Jun, Jul, Aug, Sep, Oct
Open to everyone
Socks –Go for a medium to thick pair of synthetic or wool/synthetic blend socks.
Thermal/Base Layers –A thermal or wicking top is far better than cotton.
Fleeces –At least one fleece layer for your upper body. If you get cold easily perhaps add a fleece gilet/vest to your layering. Having an extra fleece top or synthetic layer in a waterproof liner at the bottom of your rucksack is useful if cool conditions are likely to be encountered.
Windshirt or lightweight softshell jacket –Ideal for dry conditions.
Walking trousers –Polycotton, polyester or softshell is ideal.
Warm Hat & Gloves –A warm hat can still be very useful even in summer. For Skye, leather work or gardening gloves, which are cheap and durable are ideal. Remember that even in the height of summer, with a bit of rain and wind, it will still be quite chilly.
Waterproof jacket and over trousers ( Outer shell clothing) –The trousers should have at least a knee length zip enabling them to be fitted over boots. Lightweight waterproofs are ok.
Rucsac –A medium volume sac (30 -40 litres) is best for mountaineering. Use a strong plastic rucsac liner to keep the contents dry. External Rucsack covers have a habit of blowing away and don’t work as well as an internal liner. Everything needs to fit inside your sac.
Bivvy Bag –A large person sized poly or foil survival bag is the minimum requirement, essential.
Gaiters or Stop-tous –Useful, but not essential. Not really necessary on the Skye Cuillins.
Head Torch –Even in summer it’s good practise to carry a small headtorch.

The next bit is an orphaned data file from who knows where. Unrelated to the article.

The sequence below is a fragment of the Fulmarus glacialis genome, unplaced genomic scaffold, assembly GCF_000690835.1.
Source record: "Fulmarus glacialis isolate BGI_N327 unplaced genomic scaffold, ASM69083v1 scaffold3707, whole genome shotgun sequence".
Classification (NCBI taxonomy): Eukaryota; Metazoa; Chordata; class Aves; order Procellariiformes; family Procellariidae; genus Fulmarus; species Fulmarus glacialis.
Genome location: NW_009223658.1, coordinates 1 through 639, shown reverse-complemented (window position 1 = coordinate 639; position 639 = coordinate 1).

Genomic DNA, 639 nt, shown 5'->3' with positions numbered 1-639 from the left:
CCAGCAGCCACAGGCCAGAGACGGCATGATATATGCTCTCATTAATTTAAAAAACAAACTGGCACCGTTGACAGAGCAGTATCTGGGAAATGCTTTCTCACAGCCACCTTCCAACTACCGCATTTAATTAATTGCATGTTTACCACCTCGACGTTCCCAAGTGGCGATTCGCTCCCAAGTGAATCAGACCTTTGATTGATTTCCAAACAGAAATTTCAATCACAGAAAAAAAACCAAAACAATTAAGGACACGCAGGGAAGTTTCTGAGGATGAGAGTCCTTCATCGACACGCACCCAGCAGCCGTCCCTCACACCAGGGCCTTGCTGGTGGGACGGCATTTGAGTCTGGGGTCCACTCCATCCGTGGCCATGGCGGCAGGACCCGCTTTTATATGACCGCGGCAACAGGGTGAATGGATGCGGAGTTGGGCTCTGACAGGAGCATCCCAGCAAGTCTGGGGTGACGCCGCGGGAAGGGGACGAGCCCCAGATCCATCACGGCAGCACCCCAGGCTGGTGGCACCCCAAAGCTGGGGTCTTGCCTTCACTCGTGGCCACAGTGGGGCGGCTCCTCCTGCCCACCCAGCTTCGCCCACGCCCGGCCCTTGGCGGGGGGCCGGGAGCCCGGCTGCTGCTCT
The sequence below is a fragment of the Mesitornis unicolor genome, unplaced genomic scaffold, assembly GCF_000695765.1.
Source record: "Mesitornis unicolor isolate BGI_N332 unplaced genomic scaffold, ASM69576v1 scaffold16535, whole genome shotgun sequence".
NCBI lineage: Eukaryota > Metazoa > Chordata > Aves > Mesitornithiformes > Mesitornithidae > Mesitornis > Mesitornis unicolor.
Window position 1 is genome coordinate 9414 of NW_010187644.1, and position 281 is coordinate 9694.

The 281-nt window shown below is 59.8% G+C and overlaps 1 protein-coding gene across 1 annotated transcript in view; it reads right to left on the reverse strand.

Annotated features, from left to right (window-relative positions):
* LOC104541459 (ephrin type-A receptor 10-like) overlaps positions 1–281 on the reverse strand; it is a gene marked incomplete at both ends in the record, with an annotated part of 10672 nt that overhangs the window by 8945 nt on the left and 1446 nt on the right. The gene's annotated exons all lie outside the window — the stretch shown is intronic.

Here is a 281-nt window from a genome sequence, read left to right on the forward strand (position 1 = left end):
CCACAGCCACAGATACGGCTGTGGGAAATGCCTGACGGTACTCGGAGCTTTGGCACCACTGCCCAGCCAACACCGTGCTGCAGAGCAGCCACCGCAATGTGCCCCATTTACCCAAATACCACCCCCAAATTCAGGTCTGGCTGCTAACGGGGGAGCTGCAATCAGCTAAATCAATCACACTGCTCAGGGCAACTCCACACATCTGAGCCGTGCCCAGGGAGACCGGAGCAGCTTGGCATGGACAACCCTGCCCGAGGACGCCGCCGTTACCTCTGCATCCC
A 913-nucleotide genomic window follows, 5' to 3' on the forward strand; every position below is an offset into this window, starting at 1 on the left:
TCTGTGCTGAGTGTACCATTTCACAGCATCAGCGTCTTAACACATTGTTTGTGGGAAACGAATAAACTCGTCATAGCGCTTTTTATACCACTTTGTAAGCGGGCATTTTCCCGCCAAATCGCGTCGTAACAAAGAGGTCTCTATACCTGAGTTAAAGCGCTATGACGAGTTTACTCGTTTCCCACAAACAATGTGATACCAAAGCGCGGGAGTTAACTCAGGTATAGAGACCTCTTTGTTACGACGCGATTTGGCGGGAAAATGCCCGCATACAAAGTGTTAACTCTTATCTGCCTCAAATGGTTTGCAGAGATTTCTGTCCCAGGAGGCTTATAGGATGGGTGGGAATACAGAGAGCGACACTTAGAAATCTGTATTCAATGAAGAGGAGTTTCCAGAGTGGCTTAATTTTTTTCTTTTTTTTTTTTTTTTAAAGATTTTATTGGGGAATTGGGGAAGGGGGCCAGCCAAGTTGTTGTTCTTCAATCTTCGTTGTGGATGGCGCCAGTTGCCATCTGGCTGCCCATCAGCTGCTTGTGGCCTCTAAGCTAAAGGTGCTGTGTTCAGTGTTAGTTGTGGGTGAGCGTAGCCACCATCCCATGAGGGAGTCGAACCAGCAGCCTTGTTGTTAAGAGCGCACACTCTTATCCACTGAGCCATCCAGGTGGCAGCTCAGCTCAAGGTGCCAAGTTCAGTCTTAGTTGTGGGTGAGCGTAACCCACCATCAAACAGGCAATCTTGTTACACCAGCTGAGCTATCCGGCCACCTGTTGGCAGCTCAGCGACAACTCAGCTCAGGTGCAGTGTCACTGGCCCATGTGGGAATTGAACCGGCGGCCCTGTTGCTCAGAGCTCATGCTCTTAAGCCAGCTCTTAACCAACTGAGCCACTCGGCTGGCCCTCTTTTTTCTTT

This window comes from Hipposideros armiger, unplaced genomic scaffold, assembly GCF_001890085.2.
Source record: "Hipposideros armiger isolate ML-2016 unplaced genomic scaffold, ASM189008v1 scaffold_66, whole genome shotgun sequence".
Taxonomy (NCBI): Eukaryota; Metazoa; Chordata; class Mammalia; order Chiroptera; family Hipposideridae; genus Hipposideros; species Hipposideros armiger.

First Aid kit –A small personal pack including medication for blisters. Suncream and sunglasses if good forecast.
Compass/Map –(OS or BMC/Harveys)
Harvey maps produce the best map for Skye. The map should be weather-proofed in a clear plastic map case or covered with clear sticky back plastic.
Waterbottle –1 to 2 litres, maybe more during hot weather.
Lunch & Spare Food
Trekking Poles -These are optional, but useful particularly in descent.
Boots –For scrambling, boots which have good lateral stiffness, such as B1 rated boots, are useful.
Helmet –Please bring one along if you can. We have DMM helmets available.
Harness –Please make sure the harness fits over all clothing and can be put on over boots and crampons. Adjustable leg-loops are preferable for ease of fitting.
Belay device, two HMS Carabiners and one 120cm sling –We can provide you with these if you don’t have your own.
I gained a good insight into the instruction and guiding of mountaineering activities whilst working as a member of the domestic team at Glenmore Lodge in the summer of 2003. Since then, I have skied, climbed, trekked and mountaineered across the length and breadth of the UK, from Cornwall to the Orkney Isles, and overseas, having sought adventures in China, Mongolia, The Indian Himalayas, New Zealand, Japan, Southern Africa, The Swiss, Italian and French Alps, The Pyrenees, Southern Spain and Norway. I enjoy climbing in all it’s forms, whether it be bouldering at Fontainebleau, sport climbing at Rodellar, trad and winter climbing in the UK or alpine climbing in Switzerland. I have also put up a couple of new routes, Mint Sauce E1 5c in Glen Nevis and Feathered Friend V,5 on Creag Meagaidh.
I have completed my Mountaineering Instructor Certificate (MIC), the highest instructional qualification in the UK, which enable me to work both in summer and winter conditions, whether it’s walking, mountaineering or climbing, and is a full member of both the Association or Mountaineering Instructors, and The Mountain Instructor’s Community. I have also completed my International Mountain Leader Summer Training and have worked as a contracted instructor for Abacus Mountain Guides, Martin Moran, Glenmore Lodge, Mountain Motion, West Coast Mountain Guides, Ardroy Outdoor Education Centre, Adventure Peaks, The Outward Bound Trust, Ryan Glass Mountaineering, Hike Pyrenees, World Challenge Expeditions and Outlook Expeditions.
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